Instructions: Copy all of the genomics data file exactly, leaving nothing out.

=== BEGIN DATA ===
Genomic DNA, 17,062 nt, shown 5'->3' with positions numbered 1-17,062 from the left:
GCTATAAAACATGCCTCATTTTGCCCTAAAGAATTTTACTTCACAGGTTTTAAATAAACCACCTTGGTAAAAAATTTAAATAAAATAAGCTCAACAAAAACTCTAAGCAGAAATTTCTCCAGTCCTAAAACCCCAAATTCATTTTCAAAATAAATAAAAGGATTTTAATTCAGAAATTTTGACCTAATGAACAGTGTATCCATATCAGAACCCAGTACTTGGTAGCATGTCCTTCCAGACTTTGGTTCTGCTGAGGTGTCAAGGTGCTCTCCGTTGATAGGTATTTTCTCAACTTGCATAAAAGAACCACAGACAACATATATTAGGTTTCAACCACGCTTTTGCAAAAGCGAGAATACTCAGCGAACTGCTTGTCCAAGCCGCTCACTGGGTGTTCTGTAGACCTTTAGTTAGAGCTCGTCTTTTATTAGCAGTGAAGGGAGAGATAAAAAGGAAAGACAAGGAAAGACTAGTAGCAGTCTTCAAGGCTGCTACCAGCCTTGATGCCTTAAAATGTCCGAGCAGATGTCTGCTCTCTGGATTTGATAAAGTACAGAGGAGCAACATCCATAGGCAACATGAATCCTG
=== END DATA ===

Genomic DNA, 17,062 nt, shown 5'->3' with positions numbered 1-17,062 from the left:
GCTATAAAACATGCCTCATTTTGCCCTAAAGAATTTTACTTCACAGGTTTTAAATAAACCACCTTGGTAAAAAATTTAAATAAAATAAGCTCAACAAAAACTCTAAGCAGAAATTTCTCCAGTCCTAAAACCCCAAATTCATTTTCAAAATAAATAAAAGGATTTTAATTCAGAAATTTTGACCTAATGAACAGTGTATCCATATCAGAACCCAGTACTTGGTAGCATGTCCTTCCAGACTTTGGTTCTGCTGAGGTGTCAAGGTGCTCTCCGTTGATAGGTATTTTCTCAACTTGCATAAAAGAACCACAGACAACATATATTAGGTTTCAACCACGCTTTTGCAAAAGCGAGAATACTCAGCGAACTGCTTGTCCAAGCCGCTCACTGGGTGTTCTGTAGACCTTTAGTTAGAGCTCGTCTTTTATTAGCAGTGAAGGGAGAGATAAAAAGGAAAGACAAGGAAAGACTAGTAGCAGTCTTCAAGGCTGCTACCAGCCTTGATGCCTTAAAATGTCCGAGCAGATGTCTGCTCTCTGGATTTGATAAAGTACAGAGGAGCAACATCCATAGGCAACATGAATCCTG